The UK has a notoriously complicated tax system. For non-residents, owning residential property in the UK can be even more difficult. To help you understand what you need to know about taxes and residential property ownership in the UK, here is an overview of how it works.
But first, we need to know the circumstances you can be considered a non-resident. A non-resident is someone who spends less than 16 days in the UK and works abroad full time (35 hours per week) or who has not been classed as a UK resident for the past three tax years.
The UK’s tax, payments, and customs authority (HMRC) has continued to increase its effort to collect taxes owed by non-residents who own residential property. There are different considerations when it comes to dealing with UK residential property if you are not living in the country full time. If this is your situation then please read on! This article summarizes important tax considerations to have in mind as a non-resident throughout the buying, selling, renting, or owning UK residential property.
Income Tax Payable on UK Residential Property
The UK domestic law and the International Tax Treaty give the UK the first right to tax income from real estate, even if another country taxes it. It’s a legal requirement for non-residents to be registered with the HMRC as non-resident landlords if they earn income from renting a property within the UK. Failure to do so, the letting agency in charge of the tenants must withhold 20% tax from the rental income source. In cases where you own the property jointly with your spouse, you need to register separately with HMRC to avoid tax withholding.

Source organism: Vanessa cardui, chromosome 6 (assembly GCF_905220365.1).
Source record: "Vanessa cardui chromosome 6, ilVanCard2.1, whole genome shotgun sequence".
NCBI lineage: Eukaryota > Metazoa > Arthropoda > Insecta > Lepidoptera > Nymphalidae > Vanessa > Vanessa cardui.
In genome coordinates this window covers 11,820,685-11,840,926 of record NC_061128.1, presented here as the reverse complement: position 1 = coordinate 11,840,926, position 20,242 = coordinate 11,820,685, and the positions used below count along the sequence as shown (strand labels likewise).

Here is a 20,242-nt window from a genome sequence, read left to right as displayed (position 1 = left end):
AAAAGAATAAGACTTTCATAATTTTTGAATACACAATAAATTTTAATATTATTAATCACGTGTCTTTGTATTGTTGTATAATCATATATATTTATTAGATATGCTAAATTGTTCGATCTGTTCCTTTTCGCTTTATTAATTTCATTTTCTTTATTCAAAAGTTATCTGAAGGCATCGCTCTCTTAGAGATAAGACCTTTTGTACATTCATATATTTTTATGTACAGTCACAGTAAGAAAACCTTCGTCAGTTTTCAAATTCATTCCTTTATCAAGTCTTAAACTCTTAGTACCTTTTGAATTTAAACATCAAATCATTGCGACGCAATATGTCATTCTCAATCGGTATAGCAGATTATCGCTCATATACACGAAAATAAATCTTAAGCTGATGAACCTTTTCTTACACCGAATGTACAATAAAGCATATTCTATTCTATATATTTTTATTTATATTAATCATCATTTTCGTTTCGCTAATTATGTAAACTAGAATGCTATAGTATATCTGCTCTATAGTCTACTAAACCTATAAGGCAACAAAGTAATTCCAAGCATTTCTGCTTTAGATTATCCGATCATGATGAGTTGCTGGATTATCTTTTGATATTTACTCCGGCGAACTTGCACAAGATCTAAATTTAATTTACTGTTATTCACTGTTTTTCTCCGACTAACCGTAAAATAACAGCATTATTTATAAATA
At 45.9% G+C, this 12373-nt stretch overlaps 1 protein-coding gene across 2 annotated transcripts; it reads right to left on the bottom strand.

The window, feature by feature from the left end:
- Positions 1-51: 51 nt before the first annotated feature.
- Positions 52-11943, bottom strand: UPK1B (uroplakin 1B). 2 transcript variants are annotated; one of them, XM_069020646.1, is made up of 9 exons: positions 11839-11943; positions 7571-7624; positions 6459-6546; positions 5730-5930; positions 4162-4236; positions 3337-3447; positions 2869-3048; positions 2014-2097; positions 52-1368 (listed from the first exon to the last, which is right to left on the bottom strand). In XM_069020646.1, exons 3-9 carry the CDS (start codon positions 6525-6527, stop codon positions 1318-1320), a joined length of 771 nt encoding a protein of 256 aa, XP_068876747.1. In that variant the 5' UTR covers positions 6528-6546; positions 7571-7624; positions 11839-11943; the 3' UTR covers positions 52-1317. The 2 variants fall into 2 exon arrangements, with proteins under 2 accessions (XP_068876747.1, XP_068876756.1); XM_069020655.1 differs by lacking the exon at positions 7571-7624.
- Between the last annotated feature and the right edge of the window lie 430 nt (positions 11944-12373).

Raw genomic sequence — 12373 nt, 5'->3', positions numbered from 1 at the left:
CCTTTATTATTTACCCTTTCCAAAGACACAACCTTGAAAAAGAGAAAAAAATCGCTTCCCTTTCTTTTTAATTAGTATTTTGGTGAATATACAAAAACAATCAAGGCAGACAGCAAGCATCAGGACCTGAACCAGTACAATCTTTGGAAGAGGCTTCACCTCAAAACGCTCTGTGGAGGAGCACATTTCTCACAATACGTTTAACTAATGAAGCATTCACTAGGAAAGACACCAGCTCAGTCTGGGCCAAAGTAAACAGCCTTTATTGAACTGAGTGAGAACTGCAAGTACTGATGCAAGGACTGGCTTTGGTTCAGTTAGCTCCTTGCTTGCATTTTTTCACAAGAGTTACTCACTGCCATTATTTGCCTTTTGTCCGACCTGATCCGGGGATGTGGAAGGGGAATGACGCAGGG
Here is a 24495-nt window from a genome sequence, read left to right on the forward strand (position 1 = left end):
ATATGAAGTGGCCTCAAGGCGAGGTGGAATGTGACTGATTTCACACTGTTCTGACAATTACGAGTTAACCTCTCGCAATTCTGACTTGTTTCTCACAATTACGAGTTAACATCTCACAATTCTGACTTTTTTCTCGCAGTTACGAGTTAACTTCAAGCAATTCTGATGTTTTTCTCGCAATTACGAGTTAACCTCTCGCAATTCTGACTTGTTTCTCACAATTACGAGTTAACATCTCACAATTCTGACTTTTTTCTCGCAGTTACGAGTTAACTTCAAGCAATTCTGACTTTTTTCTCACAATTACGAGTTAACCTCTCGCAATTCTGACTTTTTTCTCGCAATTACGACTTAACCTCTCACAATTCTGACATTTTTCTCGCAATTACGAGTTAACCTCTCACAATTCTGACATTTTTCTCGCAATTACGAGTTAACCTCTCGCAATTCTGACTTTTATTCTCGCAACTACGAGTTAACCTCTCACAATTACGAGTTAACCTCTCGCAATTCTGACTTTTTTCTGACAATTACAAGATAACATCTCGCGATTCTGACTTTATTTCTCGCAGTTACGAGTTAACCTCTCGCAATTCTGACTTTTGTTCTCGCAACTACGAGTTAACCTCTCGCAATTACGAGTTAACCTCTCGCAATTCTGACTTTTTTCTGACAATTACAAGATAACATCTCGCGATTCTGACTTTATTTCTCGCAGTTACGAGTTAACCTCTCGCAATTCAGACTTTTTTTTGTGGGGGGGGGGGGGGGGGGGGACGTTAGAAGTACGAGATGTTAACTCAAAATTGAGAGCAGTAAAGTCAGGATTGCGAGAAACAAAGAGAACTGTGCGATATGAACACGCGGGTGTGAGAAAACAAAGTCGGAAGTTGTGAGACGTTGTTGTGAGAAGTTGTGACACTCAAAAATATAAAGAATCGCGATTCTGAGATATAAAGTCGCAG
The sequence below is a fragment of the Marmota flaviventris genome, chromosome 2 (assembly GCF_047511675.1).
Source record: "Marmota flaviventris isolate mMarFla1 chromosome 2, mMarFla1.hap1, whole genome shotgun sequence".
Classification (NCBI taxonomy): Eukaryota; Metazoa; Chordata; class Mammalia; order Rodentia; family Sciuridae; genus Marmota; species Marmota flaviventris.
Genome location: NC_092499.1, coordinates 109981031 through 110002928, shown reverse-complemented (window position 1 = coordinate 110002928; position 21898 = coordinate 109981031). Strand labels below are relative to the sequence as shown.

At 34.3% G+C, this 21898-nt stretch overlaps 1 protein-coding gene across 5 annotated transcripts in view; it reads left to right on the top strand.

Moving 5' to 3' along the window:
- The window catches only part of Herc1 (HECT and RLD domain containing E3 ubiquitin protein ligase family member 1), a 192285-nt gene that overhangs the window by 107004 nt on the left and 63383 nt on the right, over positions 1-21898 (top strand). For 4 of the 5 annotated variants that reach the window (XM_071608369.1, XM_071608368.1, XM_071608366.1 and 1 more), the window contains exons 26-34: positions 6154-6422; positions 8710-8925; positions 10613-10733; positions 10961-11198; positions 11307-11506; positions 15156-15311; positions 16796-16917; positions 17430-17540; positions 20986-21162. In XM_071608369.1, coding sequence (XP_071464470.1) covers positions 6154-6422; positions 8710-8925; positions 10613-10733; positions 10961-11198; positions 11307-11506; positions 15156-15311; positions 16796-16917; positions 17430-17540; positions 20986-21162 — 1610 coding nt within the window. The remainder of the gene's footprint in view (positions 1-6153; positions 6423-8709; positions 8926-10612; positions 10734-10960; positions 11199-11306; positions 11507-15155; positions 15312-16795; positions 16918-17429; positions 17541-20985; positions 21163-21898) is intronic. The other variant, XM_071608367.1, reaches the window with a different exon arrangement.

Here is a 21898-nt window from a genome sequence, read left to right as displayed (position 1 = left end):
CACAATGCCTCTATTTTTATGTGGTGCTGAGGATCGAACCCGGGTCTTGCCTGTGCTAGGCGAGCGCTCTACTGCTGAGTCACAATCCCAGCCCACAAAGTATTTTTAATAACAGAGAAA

If the non-residents are taxpayers in the current country of residence, they may be able to claim the double tax relief.
Filing of UK Tax Returns
It’s also a legal requirement for non-residents to file a UK tax return with HMRC at the end of every financial year to report taxable incomes, profits, and losses. The Self-Assessment Tax Return report should be submitted to them before the stated deadlines. The report has to include the gains and the deductible expenses such as insurance, mortgage interests, repairs, and maintenance.
The Capital Gains Tax (CGT) For Non-Residents
Generally, the Capital Gains Tax used to apply only for UK residents from earlier days. However, today CGT can apply to a non-resident if you want to sell the property. It can apply again if you want to return to the UK within five tax years. The law requires you to pay this tax for any increase in value of the residential property regardless of your residence status. If you’re liable to this tax on disposal, you may not need to pay for this tax on the whole again. You are required to report the disposal to the HMRC within 30 days of completion.
If you hold the real estate in your name or through a trust, the first part of any gain from the sale will be exempted from tax. You may not be liable for CGT if you hold the property as your main or only residence, though you need to live in the property for at least 90 days within a tax year for you to qualify for the tax exemption. The main disadvantage is that this approach affects your non-residence status. Notably, the exemption applies if the property is held through on trust but not a company.
Disposals Of UK Property by Non-Residents
It’s important to remember that sale of UK property in Australia is subject to UK capital gains tax regardless of your residence status. Therefore, if you want to sell any property, the HMRC should be notified within 30 days of sale completion. This notification is a must, whether you make gains or not. If any tax is due at this point, you’re supposed to pay. If you need to file a Self-Assessment tax return for that financial year, you must include the gains, even if you had previously informed the HMRC.
In conclusion, following the rules for non-residents’ property tax is not always easy, but with some research and planning, you should be able to avoid penalties. This also serves as a good reminder to consider the tax requirements before acquiring, selling and renting a UK residential property.